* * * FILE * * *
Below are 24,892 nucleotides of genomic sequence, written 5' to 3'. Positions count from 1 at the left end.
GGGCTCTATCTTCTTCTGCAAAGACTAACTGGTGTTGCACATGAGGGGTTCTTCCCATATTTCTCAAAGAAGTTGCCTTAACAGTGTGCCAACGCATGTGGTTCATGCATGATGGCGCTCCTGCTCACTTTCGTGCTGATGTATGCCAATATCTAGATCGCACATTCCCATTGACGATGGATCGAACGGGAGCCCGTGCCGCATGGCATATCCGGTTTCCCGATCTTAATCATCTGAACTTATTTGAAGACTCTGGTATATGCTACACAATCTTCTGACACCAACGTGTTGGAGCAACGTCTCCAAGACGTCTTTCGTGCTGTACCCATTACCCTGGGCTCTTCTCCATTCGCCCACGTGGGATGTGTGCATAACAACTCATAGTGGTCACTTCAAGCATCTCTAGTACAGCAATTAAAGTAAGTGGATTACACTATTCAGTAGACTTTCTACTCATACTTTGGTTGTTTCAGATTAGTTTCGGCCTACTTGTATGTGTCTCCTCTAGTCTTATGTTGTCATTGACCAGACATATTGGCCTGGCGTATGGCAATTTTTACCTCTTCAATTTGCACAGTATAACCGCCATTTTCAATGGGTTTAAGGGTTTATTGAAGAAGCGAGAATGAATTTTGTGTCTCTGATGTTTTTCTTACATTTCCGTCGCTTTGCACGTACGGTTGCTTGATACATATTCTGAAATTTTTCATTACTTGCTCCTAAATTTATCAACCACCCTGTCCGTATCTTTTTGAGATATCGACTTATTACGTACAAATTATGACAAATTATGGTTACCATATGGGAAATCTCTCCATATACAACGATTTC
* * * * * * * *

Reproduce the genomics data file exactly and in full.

Below are 24,892 nucleotides of genomic sequence, written 5' to 3'. Positions count from 1 at the left end.
GGGCTCTATCTTCTTCTGCAAAGACTAACTGGTGTTGCACATGAGGGGTTCTTCCCATATTTCTCAAAGAAGTTGCCTTAACAGTGTGCCAACGCATGTGGTTCATGCATGATGGCGCTCCTGCTCACTTTCGTGCTGATGTATGCCAATATCTAGATCGCACATTCCCATTGACGATGGATCGAACGGGAGCCCGTGCCGCATGGCATATCCGGTTTCCCGATCTTAATCATCTGAACTTATTTGAAGACTCTGGTATATGCTACACAATCTTCTGACACCAACGTGTTGGAGCAACGTCTCCAAGACGTCTTTCGTGCTGTACCCATTACCCTGGGCTCTTCTCCATTCGCCCACGTGGGATGTGTGCATAACAACTCATAGTGGTCACTTCAAGCATCTCTAGTACAGCAATTAAAGTAAGTGGATTACACTATTCAGTAGACTTTCTACTCATACTTTGGTTGTTTCAGATTAGTTTCGGCCTACTTGTATGTGTCTCCTCTAGTCTTATGTTGTCATTGACCAGACATATTGGCCTGGCGTATGGCAATTTTTACCTCTTCAATTTGCACAGTATAACCGCCATTTTCAATGGGTTTAAGGGTTTATTGAAGAAGCGAGAATGAATTTTGTGTCTCTGATGTTTTTCTTACATTTCCGTCGCTTTGCACGTACGGTTGCTTGATACATATTCTGAAATTTTTCATTACTTGCTCCTAAATTTATCAACCACCCTGTCCGTATCTTTTTGAGATATCGACTTATTACGTACAAATTATGACAAATTATGGTTACCATATGGGAAATCTCTCCATATACAACGATTTC